Lavender buds can be used in the kitchen. Add them to salad dressings, steep them in honey, mix them with spices to make a seasoning rub for salmon and lamb, use in breads and cookies ― you can even add them to chocolate desserts.
The secret is to use lavender discreetly, as you would the right amount of perfume. You want to contribute an elusive, light, floral note that makes food taste distinctively different, but subtly so. Too much lavender can overwhelm other flavors and come off tasting like cheap cologne. Acceptance of lavender in cuisine varies, so start with the minimum, then taste before adding more.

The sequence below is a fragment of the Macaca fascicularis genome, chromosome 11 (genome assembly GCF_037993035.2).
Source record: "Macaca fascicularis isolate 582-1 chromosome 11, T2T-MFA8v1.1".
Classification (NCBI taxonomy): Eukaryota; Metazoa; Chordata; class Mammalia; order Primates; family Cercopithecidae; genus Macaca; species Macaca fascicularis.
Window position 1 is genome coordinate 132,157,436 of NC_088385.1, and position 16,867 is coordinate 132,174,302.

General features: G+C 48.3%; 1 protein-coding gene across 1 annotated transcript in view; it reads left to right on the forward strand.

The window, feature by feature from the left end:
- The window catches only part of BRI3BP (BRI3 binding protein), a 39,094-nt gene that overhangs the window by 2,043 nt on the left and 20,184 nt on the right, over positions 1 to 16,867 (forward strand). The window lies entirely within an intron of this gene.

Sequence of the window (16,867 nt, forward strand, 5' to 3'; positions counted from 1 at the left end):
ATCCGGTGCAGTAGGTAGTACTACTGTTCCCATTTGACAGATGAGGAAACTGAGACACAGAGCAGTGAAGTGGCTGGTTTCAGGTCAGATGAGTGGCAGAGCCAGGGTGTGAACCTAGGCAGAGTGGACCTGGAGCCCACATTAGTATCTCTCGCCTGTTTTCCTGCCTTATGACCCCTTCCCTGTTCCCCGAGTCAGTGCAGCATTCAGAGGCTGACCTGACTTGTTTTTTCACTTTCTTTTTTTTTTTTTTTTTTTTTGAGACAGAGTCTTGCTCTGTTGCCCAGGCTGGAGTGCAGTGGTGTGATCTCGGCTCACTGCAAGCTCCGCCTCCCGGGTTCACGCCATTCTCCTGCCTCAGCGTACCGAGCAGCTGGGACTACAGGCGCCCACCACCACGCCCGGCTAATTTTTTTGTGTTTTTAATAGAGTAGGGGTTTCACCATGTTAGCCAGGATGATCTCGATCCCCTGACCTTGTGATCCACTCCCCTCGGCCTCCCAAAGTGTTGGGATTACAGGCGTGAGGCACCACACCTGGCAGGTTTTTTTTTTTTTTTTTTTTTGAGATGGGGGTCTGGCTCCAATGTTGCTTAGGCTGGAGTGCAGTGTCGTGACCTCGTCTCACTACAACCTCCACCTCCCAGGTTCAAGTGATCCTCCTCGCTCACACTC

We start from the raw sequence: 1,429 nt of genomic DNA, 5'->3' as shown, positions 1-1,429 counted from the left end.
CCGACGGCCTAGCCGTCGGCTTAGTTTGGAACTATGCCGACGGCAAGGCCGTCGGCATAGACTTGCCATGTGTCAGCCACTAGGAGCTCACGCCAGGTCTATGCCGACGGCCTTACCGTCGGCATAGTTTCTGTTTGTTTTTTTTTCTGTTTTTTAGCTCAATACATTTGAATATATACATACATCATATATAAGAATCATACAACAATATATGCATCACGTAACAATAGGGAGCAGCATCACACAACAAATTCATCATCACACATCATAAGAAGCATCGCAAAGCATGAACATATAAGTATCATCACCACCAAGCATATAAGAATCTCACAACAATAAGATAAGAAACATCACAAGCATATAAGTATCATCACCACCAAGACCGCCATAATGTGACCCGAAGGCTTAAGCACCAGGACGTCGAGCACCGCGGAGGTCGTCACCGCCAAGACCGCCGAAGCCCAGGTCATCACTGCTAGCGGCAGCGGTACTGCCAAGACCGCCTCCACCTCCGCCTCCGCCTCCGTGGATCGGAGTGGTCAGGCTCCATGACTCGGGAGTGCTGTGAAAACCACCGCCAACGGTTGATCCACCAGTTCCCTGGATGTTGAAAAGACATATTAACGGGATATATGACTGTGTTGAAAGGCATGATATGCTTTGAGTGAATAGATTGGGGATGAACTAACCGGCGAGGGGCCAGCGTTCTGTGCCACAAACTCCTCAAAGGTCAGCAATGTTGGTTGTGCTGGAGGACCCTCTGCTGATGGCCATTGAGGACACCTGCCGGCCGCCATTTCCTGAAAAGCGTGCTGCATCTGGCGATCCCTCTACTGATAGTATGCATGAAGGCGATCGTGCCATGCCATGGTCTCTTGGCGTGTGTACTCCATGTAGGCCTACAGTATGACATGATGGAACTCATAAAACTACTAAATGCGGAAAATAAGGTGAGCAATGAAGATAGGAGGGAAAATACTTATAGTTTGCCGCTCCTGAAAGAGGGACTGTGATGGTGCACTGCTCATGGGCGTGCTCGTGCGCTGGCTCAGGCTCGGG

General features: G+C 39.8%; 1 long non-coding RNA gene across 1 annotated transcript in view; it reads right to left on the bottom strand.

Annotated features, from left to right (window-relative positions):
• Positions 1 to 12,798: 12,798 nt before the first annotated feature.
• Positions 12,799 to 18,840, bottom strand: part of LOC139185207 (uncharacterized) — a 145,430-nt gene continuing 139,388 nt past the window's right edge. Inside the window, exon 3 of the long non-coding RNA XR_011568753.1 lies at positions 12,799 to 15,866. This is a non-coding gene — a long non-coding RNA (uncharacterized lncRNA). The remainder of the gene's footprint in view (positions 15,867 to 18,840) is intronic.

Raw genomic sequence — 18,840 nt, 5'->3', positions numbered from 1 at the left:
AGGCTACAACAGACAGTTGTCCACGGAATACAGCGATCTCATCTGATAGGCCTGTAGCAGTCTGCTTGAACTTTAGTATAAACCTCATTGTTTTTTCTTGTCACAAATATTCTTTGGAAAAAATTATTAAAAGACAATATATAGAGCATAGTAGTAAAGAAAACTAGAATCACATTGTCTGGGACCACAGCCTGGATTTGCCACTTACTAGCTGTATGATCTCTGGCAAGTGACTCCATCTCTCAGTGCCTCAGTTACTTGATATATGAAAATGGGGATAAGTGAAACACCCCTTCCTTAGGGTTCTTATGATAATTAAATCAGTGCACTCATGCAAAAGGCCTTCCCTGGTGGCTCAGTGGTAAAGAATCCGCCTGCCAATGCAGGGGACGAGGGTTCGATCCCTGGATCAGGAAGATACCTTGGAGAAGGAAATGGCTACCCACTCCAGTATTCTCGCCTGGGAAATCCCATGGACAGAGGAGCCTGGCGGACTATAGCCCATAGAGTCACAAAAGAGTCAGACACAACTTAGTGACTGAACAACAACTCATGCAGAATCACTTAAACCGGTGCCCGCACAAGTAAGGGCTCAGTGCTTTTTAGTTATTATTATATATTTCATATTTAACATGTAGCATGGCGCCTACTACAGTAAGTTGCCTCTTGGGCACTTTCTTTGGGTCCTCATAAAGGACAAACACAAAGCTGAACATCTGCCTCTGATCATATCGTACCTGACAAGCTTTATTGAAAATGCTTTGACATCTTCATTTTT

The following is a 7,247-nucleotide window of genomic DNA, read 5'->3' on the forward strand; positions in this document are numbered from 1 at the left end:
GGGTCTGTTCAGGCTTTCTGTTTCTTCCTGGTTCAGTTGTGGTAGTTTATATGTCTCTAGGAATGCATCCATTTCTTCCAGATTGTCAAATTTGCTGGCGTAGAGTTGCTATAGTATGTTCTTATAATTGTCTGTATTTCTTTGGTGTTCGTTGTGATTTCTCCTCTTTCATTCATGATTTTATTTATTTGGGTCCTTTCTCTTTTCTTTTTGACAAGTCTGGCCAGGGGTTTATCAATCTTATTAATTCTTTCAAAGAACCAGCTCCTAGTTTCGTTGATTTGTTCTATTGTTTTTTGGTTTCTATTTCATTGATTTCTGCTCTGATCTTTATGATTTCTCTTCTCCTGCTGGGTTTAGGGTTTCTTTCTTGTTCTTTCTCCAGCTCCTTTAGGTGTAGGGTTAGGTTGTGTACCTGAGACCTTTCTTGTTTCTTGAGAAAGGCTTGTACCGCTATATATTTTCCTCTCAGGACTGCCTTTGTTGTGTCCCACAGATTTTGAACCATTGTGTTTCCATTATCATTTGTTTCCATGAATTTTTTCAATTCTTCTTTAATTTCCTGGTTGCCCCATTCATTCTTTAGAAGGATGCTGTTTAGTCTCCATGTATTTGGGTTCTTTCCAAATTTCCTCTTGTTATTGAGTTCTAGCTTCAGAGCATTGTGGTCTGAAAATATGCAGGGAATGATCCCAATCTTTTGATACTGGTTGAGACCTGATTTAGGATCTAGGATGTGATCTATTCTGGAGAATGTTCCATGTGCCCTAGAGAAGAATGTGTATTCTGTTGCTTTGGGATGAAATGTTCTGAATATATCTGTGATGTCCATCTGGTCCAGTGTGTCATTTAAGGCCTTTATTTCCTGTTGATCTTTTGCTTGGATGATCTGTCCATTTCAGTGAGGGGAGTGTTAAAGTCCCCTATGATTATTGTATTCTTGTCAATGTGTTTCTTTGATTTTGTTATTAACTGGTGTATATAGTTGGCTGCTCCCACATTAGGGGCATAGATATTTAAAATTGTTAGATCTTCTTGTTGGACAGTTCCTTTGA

Sharon Shipley, author of The Lavender Cookbook (Running Press, 2004; $17) and owner of Mon Chéri Cooking School and Caterers in Sunnyvale, California (408/736-0892), prefers the 'Provence' variety for its pure, intense flavor.
Other kinds tend to be more subtle; some have off tastes. To intensify flavor, Shipley grinds dried lavender buds in a spice mill (you can also use a blender) to release the plant's essential oil. She uses lavender effectively in the berry crisp pictured above left.
Be sure to cook only with pesticide-free lavenders grown for culinary use. You may find them in the spice section of specialty food stores, spice stores, and some supermarkets; the Spice Hunter sells French culinary lavender in supermarkets (visit www.spicehunter.com for a list of retailers). We used lavender from Rancho Alegre in Pescadero, California www.ranchoalegre-lavender.com or 877/446-3567.